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(Many Paths)
An Online Newsletter Celebrating Native America
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Choctaw Nation Member Named Superintendent Of The Year
by Press Release
DURANT, OK. – April J. Grace, Ed.D., has recently been named Oklahoma's Superintendent of the Year. The Choctaw Nation of Oklahoma (CNO) tribal member has served as superintendent of Shawnee Public Schools since 2016, topping off more than 30 years as an educator in Oklahoma.

Grace is quick to share the spotlight. "This honor is particularly meaningful being selected and recognized by my peers in this way. I really feel it is a collective representation of the people I serve alongside every day in my own district and across the state."

Choctaw Nation of Oklahoma Chief Gary Batton, left, and Assistant Chief Jack Austin Jr. welcome tribal member April J. Grace, Ed.D., on a tour of the Choctaw Nation Headquarters Thursday, July 1 in Durant. The Shawnee Public Schools superintendent has recently been honored as Oklahoma's Superintendent of the Year. (Photo by Charles Clark / Choctaw Nation)

Choctaw Nation Chief Gary Batton and Assistant Chief Jack Austin Jr. congratulated Grace when she visited the tribal Headquarters in Durant on Thursday, July 1. It was her first visit to the Headquarters and meeting with the Chief and Assistant Chief. She also visited the Membership Office and updated her tribal ID card. She then toured CNO education and summer school programs meeting with CNO Education Director James Parrish and Superintendent of Durant Public Schools Duane Merideth, as well as students and staff at Northwest Heights Elementary School.

Chief Batton said, "It was an honor to meet with fellow tribal member Dr. Grace, and to congratulate her on her achievement as Superintendent of the Year for the State of Oklahoma. She has a thorough knowledge of how a school system works to better the lives of our children. I look forward to her leadership and what she does for our public school systems."

Her selection was made by a committee from the Oklahoma Association of School Administrators comprised of school superintendents from various regions of the state. She was recognized earlier this year at the state conference. The win also puts her in the running for another honor – National Superintendent of the Year by the American Association of School Administrators.

About the nomination, Grace said "There was a list of things to be considered. I served as president of our association this past year and have been recognized both in state and nationally over the last year or so for a variety of accomplishments." Among them, Grace was named District 9 Superintendent of the Year; American Association of School Librarians' Distinguished Administrator Award; State Superintendent Award for Arts Excellence – Administrator of the Year, and the American School Board Journal Magna Award for being the first school system in the state to form a partnership with a telemedicine provider to help with staff and student health and wellness.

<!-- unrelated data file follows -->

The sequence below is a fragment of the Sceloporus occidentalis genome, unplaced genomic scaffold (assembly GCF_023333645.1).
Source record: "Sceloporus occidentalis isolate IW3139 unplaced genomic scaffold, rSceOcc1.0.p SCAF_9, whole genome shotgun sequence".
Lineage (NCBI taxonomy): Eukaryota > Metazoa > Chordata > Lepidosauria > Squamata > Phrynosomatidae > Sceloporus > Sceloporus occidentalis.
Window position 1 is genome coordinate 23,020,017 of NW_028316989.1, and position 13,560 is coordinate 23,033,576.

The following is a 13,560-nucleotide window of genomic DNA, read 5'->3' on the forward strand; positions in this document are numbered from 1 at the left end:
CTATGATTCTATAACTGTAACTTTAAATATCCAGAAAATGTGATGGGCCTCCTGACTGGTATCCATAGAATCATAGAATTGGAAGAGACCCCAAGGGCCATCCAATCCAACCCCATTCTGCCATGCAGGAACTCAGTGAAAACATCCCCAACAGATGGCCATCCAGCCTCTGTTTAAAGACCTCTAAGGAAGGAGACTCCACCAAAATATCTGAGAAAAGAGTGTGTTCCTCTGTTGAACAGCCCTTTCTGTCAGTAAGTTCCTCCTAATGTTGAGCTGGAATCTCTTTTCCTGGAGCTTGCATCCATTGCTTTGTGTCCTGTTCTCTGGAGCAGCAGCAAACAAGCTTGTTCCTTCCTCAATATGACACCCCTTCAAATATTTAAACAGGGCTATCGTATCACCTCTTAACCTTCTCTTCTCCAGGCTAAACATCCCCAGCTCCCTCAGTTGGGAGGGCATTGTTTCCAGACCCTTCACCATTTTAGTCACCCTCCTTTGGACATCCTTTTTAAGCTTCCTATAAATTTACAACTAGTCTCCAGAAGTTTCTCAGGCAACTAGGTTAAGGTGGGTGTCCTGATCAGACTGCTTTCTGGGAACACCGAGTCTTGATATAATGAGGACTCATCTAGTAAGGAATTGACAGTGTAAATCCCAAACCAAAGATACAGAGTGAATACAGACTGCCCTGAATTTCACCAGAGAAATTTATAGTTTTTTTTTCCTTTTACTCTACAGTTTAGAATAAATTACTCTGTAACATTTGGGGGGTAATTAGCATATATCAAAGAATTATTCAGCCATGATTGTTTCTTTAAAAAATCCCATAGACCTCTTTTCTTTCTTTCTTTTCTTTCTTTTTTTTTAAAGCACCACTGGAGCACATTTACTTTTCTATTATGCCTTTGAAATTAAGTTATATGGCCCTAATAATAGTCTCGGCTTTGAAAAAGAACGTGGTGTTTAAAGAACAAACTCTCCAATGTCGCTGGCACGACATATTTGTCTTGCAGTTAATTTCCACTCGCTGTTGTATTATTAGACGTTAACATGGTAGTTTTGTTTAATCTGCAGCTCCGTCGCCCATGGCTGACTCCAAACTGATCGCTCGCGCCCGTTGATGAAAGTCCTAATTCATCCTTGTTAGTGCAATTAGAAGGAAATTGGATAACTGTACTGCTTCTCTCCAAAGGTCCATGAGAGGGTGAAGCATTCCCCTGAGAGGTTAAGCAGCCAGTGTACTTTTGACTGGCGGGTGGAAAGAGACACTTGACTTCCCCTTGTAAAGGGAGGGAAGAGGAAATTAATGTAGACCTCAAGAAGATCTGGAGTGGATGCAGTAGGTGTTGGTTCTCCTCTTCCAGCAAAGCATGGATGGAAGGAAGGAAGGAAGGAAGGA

Under the pandemic of the past year, Grace continued to excel. As association president she led her team in statewide calls, many times averaging 180 per week, as they navigated discussions on COVID-19 and about practices and challenges facing the schools.

Grace has developed a strong relationship among the Native American population in her district, in particular the local Citizens Pottawatomi Nation. Her sensitivity has extended to making sure graduation ceremonies allow students who are tribal members to display their cultural heritage.

There also is involvement outside of her job duties. "I mentor aspiring female superintendents on the national level and teach masters and doctoral courses," she said. Most of the courses were written and developed by Grace. She also has had articles published locally and nationally in the past year.

Oklahoma's Superintendent of the Year April J. Grace, Ed.D., learns details of an art project from summer students at Northwest Heights Elementary School Thursday, July 1 in Durant. (Photo by Charles Clark / Choctaw Nation)

Her own academic achievements include earning a doctorate in Educational Leadership from the University of Phoenix, a master's degree in Secondary School Administration and a bachelor's degree in Science Education from the University of Oklahoma. She resides, surrounded by family, in her hometown of Norman.

At the end of her whirlwind day, Grace said she was "so proud" of what she witnessed. "It's clear that education is important to the Choctaw Nation." She also noted the excellent working relationship between the tribe and area school systems, and how all students are benefitting.

Grace said, "The inherent values of the Choctaw Nation are the ones I believe in as well. A commitment to serve community and others in a giving spirit, with health and education as top priorities. Servant leadership is a guiding principle of our tribe, as is inspiring others through our actions. I truly believe that if serving is beneath you, then leadership is beyond you."

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